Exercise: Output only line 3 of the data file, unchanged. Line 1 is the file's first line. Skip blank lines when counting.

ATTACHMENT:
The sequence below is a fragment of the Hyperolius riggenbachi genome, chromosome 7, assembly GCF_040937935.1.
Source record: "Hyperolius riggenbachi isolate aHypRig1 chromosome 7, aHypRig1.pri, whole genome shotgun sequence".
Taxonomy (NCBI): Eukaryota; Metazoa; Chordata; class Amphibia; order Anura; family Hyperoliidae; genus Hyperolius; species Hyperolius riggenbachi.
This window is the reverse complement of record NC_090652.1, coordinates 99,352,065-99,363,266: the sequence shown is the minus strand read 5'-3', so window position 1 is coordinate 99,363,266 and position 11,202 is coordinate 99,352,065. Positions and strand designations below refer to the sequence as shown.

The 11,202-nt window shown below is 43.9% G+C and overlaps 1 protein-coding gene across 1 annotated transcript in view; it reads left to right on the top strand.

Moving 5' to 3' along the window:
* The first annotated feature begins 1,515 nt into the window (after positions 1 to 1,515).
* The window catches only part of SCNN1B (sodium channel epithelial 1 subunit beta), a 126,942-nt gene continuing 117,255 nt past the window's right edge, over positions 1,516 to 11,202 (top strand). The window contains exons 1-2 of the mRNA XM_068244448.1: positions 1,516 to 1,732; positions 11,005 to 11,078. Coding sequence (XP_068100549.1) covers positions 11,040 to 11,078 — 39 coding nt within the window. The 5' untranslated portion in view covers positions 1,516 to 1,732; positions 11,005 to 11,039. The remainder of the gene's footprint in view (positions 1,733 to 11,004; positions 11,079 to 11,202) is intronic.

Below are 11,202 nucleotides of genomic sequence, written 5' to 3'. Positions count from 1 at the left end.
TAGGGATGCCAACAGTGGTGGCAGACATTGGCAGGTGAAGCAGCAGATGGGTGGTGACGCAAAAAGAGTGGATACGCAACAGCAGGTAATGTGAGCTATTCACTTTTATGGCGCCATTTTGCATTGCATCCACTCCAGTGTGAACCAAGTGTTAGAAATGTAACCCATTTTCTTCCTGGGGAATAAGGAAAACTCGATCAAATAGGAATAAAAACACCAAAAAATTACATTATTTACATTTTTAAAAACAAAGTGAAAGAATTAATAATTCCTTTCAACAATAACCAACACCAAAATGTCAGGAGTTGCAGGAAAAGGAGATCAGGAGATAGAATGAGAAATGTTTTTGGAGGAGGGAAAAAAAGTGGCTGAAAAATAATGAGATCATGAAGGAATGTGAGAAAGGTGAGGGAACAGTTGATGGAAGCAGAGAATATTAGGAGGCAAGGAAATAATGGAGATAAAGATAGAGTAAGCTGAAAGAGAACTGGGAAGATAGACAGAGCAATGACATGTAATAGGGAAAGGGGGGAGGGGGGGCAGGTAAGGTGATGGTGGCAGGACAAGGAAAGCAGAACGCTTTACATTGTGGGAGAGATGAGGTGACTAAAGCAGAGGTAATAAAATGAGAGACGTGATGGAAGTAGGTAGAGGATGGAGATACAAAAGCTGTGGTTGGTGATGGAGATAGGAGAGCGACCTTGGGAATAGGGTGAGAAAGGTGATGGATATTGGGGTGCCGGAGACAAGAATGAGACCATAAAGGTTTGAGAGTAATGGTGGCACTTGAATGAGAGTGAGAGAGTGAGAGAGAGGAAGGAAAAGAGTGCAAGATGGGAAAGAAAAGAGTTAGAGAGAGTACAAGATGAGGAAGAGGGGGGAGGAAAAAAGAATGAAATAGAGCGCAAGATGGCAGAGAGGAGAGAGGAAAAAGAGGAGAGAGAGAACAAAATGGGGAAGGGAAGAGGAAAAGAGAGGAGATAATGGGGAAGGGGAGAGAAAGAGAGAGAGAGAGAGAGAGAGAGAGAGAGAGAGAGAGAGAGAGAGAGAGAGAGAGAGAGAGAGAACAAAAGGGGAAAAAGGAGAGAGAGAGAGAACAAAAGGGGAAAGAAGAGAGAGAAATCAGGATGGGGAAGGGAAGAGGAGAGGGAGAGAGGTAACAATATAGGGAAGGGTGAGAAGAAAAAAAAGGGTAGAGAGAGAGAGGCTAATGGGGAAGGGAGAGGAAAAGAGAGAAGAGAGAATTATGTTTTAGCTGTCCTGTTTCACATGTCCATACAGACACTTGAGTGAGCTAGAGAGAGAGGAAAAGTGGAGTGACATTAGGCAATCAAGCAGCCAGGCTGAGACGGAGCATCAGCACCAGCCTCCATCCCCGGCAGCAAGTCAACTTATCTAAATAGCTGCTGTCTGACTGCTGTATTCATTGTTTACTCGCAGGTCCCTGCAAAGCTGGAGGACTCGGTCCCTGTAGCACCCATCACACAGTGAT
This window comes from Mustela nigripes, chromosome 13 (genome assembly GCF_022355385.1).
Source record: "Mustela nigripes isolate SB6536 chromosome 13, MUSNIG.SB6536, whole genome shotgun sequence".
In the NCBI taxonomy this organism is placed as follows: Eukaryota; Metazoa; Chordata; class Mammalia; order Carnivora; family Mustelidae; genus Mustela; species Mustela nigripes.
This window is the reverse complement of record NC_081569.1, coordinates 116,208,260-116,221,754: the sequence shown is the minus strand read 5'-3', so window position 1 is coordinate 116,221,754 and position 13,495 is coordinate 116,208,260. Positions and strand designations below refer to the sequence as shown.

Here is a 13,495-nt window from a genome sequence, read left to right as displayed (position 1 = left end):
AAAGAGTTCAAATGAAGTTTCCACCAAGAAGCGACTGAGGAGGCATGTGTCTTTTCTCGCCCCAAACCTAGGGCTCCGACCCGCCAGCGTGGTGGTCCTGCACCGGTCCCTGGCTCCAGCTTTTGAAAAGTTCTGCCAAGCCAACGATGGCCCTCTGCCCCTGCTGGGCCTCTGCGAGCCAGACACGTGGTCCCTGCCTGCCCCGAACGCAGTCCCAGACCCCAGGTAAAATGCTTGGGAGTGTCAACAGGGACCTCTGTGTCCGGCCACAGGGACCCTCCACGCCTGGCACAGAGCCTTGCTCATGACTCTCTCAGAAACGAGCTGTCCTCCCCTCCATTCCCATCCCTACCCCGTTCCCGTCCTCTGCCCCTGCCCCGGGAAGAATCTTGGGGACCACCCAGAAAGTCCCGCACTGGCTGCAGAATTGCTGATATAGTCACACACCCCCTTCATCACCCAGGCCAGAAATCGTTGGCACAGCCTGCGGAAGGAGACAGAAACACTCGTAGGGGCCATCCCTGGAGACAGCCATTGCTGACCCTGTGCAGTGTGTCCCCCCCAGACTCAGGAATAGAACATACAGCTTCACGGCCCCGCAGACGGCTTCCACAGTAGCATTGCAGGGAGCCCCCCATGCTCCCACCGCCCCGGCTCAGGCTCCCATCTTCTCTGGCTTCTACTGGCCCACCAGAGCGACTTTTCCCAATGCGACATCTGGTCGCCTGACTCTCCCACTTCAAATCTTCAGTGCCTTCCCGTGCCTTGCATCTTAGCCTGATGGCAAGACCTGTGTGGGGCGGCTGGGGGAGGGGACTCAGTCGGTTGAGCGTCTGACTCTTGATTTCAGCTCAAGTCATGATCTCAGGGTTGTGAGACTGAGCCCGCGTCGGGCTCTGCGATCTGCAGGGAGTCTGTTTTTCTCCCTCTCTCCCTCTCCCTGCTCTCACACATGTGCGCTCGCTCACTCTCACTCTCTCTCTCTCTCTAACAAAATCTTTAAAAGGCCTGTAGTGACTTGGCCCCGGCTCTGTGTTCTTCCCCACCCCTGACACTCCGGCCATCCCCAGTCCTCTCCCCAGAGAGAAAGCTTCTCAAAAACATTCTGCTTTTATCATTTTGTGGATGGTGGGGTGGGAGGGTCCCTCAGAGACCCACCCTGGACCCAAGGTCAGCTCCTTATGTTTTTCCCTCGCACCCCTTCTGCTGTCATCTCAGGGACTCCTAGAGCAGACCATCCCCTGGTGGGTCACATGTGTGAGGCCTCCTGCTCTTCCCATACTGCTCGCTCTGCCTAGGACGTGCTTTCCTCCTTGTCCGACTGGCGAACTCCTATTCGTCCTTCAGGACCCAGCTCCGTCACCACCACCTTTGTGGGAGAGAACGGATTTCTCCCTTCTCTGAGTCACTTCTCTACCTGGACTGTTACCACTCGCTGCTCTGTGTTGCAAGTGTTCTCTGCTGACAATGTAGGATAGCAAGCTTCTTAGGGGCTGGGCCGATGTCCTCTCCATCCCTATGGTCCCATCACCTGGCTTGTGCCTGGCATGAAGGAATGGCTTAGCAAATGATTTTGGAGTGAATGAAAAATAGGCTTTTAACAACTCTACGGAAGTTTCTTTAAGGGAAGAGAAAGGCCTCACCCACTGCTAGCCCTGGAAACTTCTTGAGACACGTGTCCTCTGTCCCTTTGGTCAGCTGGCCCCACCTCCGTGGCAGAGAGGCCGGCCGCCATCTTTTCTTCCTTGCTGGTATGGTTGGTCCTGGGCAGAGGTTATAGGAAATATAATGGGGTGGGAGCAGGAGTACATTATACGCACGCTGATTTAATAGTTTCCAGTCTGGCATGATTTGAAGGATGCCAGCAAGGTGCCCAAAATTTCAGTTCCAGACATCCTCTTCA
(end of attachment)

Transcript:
Taxonomy (NCBI): Eukaryota; Metazoa; Chordata; class Amphibia; order Anura; family Hyperoliidae; genus Hyperolius; species Hyperolius riggenbachi.